Grand Jury Won’t Investigate Vote Machines

Times Staff Writer

The Orange County Grand Jury has decided not to review problems with the county’s new voting machines in the March 2 election, and instead will rely on two county supervisors to investigate the matter, the panel’s foreman said Monday.

The chairman of a community activist group that sought the probe said he was disappointed by the decision.

“They’re abrogating their responsibilities and washing their hands of it,” said Amin David, president of Los Amigos of Orange County. “The grand jury is made up of ordinary citizens. In a sense, it is the grand jury who should say, ‘Wait a minute. There’s something here that merits greater research.’ ... I don’t think the Board of Supervisors can duplicate a citizens’ review committee.”

The Times reported two weeks ago that about 7,000 voters may have cast ballots in the wrong precincts, some of them voting in local, state and federal races in which they were ineligible.


The bulk of the election problems involved poll workers who gave incorrect access code numbers to voters, causing the wrong ballots to appear on their voting machines. Last week, the Board of Supervisors named members Chris Norby and Bill Campbell to review the election problems, recommend solutions and follow up to make sure those suggestions are followed.

Tom W. Staple, chairman of the grand jury, said his panel did not want to duplicate Norby’s and Campbell’s work. The supervisors plan to hold hearings next month in Fullerton and Irvine to study election day problems.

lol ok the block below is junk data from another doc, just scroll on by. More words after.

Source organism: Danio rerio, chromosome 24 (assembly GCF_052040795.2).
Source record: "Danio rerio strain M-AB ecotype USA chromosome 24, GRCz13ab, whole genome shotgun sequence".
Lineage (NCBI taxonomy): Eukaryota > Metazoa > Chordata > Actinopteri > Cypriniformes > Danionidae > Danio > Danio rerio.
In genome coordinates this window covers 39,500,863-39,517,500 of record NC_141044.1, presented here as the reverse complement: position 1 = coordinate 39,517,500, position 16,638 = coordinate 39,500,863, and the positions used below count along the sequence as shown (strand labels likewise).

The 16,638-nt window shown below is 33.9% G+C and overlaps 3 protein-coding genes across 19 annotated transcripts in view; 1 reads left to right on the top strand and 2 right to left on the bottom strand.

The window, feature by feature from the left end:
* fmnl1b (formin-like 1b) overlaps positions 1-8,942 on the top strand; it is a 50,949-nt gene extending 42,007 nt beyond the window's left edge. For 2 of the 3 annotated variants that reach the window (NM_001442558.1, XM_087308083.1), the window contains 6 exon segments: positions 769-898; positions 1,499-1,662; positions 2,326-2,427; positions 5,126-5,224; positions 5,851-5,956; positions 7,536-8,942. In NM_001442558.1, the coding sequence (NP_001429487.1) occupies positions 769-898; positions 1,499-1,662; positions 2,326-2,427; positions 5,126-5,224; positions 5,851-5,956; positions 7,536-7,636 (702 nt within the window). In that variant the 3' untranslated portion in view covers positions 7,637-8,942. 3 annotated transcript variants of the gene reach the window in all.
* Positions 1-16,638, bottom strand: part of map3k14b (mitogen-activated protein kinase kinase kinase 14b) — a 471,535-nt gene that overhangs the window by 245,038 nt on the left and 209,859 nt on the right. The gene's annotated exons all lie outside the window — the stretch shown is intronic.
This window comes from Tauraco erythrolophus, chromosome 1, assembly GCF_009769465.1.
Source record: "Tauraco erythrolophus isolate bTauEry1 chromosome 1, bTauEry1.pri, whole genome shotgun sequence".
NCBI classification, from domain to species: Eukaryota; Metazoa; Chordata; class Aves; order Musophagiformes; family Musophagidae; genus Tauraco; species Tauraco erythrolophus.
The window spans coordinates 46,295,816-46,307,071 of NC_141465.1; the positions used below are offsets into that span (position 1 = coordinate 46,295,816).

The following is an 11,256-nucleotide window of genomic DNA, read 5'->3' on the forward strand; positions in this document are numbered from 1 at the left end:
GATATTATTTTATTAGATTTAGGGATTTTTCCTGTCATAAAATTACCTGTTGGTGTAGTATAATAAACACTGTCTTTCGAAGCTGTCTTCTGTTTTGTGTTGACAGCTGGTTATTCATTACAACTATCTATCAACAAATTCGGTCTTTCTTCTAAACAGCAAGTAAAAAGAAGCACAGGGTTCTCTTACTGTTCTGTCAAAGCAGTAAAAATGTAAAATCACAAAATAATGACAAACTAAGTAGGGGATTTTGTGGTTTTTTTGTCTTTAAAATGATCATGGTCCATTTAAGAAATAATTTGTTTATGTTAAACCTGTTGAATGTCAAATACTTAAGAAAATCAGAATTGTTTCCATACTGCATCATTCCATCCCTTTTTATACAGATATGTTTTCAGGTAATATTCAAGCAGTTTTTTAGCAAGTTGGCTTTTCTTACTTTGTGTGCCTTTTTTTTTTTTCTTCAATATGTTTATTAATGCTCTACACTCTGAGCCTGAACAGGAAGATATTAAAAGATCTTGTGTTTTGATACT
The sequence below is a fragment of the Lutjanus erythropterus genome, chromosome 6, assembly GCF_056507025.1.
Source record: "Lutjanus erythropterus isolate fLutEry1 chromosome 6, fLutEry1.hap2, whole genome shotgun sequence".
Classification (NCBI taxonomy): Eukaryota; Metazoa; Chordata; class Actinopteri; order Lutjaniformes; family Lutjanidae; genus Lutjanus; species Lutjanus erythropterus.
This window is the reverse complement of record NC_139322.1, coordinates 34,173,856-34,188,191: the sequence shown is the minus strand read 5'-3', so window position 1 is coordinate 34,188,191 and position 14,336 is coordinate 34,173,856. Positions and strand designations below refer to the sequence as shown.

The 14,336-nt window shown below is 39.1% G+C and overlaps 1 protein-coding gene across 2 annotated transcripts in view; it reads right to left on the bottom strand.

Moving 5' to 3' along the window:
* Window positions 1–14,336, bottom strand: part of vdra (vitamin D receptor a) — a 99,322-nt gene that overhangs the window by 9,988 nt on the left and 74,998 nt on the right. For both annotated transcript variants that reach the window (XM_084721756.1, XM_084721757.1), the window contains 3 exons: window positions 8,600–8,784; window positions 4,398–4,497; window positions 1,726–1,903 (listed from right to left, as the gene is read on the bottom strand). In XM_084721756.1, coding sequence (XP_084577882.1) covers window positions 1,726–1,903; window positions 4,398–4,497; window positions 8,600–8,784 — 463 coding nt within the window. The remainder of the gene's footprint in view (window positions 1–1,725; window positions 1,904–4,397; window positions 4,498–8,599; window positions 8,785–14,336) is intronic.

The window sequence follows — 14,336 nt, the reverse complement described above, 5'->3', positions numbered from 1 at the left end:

“At this point, we would rather see what kind of conclusions the Board of Supervisors comes to,” said Staple, who announced the panel’s decision in a letter to David. “If we think there’s anything more than what they find out, then we can always do something. We feel there’s no sense at this point in duplicating efforts and we’ll see what the Board of Supervisors does.”

Mark Petracca, a political science professor at UC Irvine, said that although he has doubts about the influence the grand jury wields, he believes the panel should address the voting problems.

“It’s a major disappointment,” Petracca said. “These problems, after all, involve the essence of a democracy -- the right to vote.... It’s almost incredible that they believe this is unnecessary or inappropriate for them because it would be duplicative. Our system of self-government is very much predicated on checks and balances, which by their very nature entail considerable duplication of effort.”

Norby said he believes the Board of Supervisors committee is better suited to handle the problem than the grand jury.

“The Board of Supervisors are the ultimate watchdogs. We have more power, more authority, certainly a higher profile than the grand jury,” Norby said. “All of us are concerned about improving the election process.

“The changes and improvement the public seeks will be obtained through these subcommittee hearings.”


Campbell and Registrar of Voters Steve Rodermund have suggested separately that the county set up polling places where voters will have only one possible ballot style, reducing the chances that a voter could end up voting on an improper ballot.

David, who requested the investigation in a letter to the grand jury, said his group is concerned about the public’s confidence in the election process.

“We are out in the community impressing on our Latino community to go out and vote, your vote is important. It counts. Then we have this mishap and we’re back a number of steps in promoting and convincing people how truly important voting is,” David said.